Spy suspected of helping British schoolgirls join IS

Sahima Begum: My sister usedto like 'normal teenage things'.

A foreign spy has been detained on suspicion of helping three British schoolgirls travel to Syria to join Islamic State (IS), according to reports.

Turkish foreign minister Mehmet Cavusoglu has told reporters that the detained suspect works for the intelligence agency of a country that is part of the US-led coalition against IS.

Cavusoglu did not identify the country but said it was not the US or a member of the EU.

Cavusoglu, who was interviewed on Turkish channel A Haber TV, said he had shared the information with his British counterpart, foreign secretary Philip Hammond.

Shamima Begum and Amira Abase, both 15, and Kadiza Sultana, 16, flew from Gatwick to Istanbul on February 17 and are feared to have continued to Syria to become so-called ”jihadi brides” with IS militants.

Cavusoglu said: “Do you know who the person who helped the girls turned out to be? Someone who works for the intelligence service of a country that is part of the coalition. It is not an EU member, it is not the United States either.”

The three girls paid more than £1,000 (€1,400) in cash to a travel agent for their flights to Turkey and police officers believe they stole jewellery from relatives to fund the trip.

Turkish ambassador Abdurrahman Bilgic said earlier this week that British delays in handing over information about the girls had slowed down action in his country.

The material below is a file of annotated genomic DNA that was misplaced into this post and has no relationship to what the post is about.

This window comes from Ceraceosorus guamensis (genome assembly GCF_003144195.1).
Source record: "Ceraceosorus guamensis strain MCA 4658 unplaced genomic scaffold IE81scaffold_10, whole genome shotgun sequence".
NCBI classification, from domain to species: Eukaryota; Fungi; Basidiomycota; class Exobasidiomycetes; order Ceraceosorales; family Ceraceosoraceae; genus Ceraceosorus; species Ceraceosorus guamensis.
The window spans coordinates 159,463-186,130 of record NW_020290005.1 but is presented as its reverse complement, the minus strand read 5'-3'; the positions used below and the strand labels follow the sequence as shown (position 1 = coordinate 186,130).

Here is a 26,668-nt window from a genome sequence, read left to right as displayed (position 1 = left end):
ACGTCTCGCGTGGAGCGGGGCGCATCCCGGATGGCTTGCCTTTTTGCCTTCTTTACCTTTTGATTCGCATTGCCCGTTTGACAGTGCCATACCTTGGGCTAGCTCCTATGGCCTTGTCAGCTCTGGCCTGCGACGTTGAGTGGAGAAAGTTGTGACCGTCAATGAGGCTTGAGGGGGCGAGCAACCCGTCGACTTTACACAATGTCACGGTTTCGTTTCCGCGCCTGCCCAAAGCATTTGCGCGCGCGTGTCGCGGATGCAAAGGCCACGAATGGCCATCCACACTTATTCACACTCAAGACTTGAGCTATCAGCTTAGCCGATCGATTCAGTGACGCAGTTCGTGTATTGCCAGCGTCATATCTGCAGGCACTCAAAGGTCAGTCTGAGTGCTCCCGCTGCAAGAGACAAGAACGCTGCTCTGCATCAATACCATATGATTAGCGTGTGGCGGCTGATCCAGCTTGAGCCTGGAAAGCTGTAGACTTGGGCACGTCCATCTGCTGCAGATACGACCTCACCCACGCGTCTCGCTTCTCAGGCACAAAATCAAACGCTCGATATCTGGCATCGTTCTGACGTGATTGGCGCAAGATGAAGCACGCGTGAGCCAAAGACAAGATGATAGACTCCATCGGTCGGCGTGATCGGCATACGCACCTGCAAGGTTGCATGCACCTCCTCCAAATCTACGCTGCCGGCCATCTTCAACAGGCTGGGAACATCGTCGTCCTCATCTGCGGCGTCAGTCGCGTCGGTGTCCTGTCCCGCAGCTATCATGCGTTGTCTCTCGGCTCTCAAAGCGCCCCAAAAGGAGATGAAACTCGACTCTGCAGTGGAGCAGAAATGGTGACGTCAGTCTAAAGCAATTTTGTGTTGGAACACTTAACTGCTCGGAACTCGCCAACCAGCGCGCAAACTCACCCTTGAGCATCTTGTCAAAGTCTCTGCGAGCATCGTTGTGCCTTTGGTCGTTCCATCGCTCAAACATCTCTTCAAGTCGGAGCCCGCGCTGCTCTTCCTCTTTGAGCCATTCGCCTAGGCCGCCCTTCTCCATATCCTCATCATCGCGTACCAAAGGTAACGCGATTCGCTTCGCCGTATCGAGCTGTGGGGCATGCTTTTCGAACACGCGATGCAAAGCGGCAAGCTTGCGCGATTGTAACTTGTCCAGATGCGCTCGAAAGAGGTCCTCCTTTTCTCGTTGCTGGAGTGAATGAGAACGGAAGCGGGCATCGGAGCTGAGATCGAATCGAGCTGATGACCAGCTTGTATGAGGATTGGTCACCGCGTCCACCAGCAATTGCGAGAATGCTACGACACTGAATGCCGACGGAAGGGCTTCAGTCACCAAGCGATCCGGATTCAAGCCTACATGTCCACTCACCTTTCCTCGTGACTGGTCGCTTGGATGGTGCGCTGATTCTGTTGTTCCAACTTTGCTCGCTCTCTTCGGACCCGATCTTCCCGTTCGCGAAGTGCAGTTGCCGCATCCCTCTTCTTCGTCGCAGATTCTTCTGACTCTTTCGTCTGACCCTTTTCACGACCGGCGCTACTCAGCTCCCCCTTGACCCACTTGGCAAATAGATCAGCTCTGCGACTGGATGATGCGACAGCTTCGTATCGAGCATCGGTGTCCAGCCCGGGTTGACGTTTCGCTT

Despite the girls boarding a flight on February 17, Turkish embassy officials were only told at 7.55pm the next day by email, which was picked up the following day, he said.

Metropolitan Police Commissioner Bernard Hogan-Howe has apologised for failing to communicate more directly with the girls’ families, but insisted there was nothing more the force could have done to stop them from leaving.

The three teenagers were among seven schoolgirls who were handed letters by the police about another 15-year-old who ran away to Syria in December.

Families of the girls told MPs earlier this week there had been was no indications that the girls had been radicalised, with Shamima’s sister Sahima Begum pointing out that her sister ”was into normal teenage things” and used to watch reality TV show Keeping Up With The Kardashians.

More on this topic

UN chief says initial coronavirus cases in Syria just ‘tip of the iceberg’UN chief says initial coronavirus cases in Syria just ‘tip of the iceberg’

Assad predicts total victory after gains in northern SyriaAssad predicts total victory after gains in northern Syria

Dublin footballer Michael Darragh Macauley calls for action to help Syrian refugees after Iraq visit Dublin footballer Michael Darragh Macauley calls for action to help Syrian refugees after Iraq visit

Israel claims strikes against Iranian sites in SyriaIsrael claims strikes against Iranian sites in Syria


Lifestyle

Much has been said about the perils of being stuck in the house 24/7, like family pets interrupting your important conference calls, your partner leaving their dirty dishes everywhere and the lack of respite from the kids.Silver lining: Seven enforced money-saving habits you might want to continue after lockdown

Put you and your loved ones' pop-culture knowledge to the test with Arts Editor Des O'Driscoll's three fiendishly fun quiz rounds.Scene and Heard: A fiendishly fun family entertainment quiz

A passion for heritage and the discovery of some nifty new software has resulted in an Irish architect putting colour on thousands of old photographs, writes Marjorie BrennanThousands of old Irish photos transformed through restoring and colourising

Richard Hogan, family psychotherapist, addresses a reader's question about life during lockdownHolding on: how to help your child through the crisis

More From The Irish Examiner